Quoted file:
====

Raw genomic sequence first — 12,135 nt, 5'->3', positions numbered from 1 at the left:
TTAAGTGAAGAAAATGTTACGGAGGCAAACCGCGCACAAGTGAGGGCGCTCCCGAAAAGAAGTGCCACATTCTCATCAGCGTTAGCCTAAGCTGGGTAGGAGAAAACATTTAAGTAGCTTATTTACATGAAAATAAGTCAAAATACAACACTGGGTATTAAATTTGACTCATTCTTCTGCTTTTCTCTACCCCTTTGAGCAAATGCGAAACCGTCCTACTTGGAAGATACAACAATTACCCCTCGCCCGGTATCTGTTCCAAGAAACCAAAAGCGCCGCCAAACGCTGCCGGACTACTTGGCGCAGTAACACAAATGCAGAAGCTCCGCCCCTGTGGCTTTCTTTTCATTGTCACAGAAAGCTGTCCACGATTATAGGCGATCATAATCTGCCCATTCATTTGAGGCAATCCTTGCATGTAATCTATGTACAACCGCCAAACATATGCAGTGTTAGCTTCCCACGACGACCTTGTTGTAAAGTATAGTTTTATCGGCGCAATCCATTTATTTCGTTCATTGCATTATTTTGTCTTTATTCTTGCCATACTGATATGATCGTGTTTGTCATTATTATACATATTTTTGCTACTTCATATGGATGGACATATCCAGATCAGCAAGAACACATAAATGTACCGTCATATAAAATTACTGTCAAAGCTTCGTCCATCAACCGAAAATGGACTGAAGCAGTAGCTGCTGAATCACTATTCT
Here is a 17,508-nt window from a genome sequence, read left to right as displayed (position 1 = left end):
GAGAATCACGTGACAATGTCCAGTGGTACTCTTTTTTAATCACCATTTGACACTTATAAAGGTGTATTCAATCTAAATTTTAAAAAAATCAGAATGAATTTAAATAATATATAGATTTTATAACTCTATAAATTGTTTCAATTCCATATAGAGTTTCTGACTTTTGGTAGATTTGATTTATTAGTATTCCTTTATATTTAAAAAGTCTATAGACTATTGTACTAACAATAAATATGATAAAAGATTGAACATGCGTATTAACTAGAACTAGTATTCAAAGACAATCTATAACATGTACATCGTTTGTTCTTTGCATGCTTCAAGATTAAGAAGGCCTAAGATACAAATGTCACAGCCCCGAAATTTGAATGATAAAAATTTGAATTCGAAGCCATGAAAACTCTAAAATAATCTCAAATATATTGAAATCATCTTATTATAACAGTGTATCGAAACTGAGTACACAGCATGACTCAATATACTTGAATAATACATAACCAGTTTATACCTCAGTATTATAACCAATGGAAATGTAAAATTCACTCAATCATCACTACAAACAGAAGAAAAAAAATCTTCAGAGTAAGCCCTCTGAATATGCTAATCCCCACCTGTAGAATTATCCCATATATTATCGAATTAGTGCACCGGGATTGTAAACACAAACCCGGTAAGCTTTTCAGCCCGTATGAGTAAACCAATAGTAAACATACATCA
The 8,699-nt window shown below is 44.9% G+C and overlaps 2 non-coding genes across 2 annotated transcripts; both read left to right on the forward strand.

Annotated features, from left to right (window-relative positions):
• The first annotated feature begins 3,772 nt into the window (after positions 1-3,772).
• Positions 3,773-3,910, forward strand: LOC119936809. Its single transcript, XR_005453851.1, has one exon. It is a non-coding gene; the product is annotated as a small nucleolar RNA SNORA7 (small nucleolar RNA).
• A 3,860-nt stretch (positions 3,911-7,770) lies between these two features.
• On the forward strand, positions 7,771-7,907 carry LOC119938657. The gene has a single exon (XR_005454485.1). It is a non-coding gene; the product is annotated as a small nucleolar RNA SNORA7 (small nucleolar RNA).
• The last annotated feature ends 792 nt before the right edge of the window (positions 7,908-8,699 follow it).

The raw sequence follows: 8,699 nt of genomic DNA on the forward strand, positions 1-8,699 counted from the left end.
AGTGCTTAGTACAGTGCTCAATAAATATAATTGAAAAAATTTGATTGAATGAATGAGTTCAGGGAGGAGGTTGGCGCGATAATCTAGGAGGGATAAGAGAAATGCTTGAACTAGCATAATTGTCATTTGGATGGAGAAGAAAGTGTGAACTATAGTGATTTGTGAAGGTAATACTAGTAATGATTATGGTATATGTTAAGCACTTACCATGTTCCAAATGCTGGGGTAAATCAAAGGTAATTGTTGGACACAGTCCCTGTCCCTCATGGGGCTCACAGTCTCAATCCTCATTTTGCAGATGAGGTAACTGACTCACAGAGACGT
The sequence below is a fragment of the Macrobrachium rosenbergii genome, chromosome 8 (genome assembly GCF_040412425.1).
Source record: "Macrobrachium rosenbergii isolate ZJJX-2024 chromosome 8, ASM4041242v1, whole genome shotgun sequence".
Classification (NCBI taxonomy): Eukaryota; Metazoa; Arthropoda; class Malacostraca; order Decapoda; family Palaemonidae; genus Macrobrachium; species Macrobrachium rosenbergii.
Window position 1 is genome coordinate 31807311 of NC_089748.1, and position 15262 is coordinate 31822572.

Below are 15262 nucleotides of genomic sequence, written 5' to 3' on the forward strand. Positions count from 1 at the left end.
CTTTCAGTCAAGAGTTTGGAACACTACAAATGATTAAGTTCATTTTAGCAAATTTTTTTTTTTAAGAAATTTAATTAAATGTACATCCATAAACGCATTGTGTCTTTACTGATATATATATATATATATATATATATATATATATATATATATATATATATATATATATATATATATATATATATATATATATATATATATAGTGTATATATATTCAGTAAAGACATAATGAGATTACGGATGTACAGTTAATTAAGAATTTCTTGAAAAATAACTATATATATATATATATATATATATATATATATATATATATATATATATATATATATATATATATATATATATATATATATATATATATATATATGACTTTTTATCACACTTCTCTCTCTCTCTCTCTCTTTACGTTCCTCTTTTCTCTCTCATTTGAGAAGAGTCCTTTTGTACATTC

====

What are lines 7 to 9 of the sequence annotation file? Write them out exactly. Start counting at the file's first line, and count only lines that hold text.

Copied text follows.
• The first annotated feature begins 3,772 nt into the window (after positions 1-3,772).
• Positions 3,773-3,910, forward strand: LOC119936809. Its single transcript, XR_005453851.1, has one exon. It is a non-coding gene; the product is annotated as a small nucleolar RNA SNORA7 (small nucleolar RNA).
• A 3,860-nt stretch (positions 3,911-7,770) lies between these two features.